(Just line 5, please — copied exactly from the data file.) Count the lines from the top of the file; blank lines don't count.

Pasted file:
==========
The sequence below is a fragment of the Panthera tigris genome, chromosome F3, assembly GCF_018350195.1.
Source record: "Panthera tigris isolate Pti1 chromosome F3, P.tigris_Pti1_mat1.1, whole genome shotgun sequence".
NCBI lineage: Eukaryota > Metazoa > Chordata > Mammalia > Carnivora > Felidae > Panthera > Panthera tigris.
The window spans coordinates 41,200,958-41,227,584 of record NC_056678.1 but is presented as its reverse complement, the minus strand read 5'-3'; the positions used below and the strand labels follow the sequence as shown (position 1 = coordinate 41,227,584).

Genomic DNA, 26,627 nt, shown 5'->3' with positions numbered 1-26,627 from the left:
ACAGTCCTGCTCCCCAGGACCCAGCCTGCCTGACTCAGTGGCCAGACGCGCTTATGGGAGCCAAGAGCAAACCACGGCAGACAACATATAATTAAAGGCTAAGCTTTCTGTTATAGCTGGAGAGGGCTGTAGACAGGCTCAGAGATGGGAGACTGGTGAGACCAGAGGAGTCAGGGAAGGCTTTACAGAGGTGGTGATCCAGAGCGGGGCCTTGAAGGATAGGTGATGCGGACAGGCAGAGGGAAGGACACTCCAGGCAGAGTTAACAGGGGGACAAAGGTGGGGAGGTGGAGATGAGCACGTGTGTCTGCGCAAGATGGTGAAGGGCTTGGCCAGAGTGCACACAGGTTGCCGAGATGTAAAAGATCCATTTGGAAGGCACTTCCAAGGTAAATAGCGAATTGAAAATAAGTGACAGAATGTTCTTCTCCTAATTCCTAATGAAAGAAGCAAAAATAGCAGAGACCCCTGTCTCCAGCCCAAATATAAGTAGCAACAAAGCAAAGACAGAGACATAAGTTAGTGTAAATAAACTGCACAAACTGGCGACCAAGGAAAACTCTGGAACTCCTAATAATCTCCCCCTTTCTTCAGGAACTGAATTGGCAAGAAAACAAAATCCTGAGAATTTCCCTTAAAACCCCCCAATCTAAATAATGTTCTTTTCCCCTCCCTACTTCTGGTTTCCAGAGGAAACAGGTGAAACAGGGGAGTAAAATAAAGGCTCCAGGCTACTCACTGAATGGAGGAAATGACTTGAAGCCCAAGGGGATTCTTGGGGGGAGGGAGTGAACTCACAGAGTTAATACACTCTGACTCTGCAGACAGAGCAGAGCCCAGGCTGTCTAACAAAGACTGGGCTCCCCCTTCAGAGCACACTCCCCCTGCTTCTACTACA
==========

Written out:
Genomic DNA, 26,627 nt, shown 5'->3' with positions numbered 1-26,627 from the left: